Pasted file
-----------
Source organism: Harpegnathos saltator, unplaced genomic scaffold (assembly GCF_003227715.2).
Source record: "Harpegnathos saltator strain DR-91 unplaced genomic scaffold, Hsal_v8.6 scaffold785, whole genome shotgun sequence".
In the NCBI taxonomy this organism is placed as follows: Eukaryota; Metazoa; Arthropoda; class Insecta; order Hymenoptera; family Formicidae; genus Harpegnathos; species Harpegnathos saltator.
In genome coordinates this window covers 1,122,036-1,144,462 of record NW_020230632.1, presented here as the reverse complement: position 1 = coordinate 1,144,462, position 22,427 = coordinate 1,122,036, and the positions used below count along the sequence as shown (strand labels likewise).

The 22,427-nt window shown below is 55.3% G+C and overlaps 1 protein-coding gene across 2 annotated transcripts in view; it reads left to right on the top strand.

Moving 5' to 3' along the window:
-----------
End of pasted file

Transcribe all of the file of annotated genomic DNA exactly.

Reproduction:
Source organism: Harpegnathos saltator, unplaced genomic scaffold (assembly GCF_003227715.2).
Source record: "Harpegnathos saltator strain DR-91 unplaced genomic scaffold, Hsal_v8.6 scaffold785, whole genome shotgun sequence".
In the NCBI taxonomy this organism is placed as follows: Eukaryota; Metazoa; Arthropoda; class Insecta; order Hymenoptera; family Formicidae; genus Harpegnathos; species Harpegnathos saltator.
In genome coordinates this window covers 1,122,036-1,144,462 of record NW_020230632.1, presented here as the reverse complement: position 1 = coordinate 1,144,462, position 22,427 = coordinate 1,122,036, and the positions used below count along the sequence as shown (strand labels likewise).

The 22,427-nt window shown below is 55.3% G+C and overlaps 1 protein-coding gene across 2 annotated transcripts in view; it reads left to right on the top strand.

Moving 5' to 3' along the window: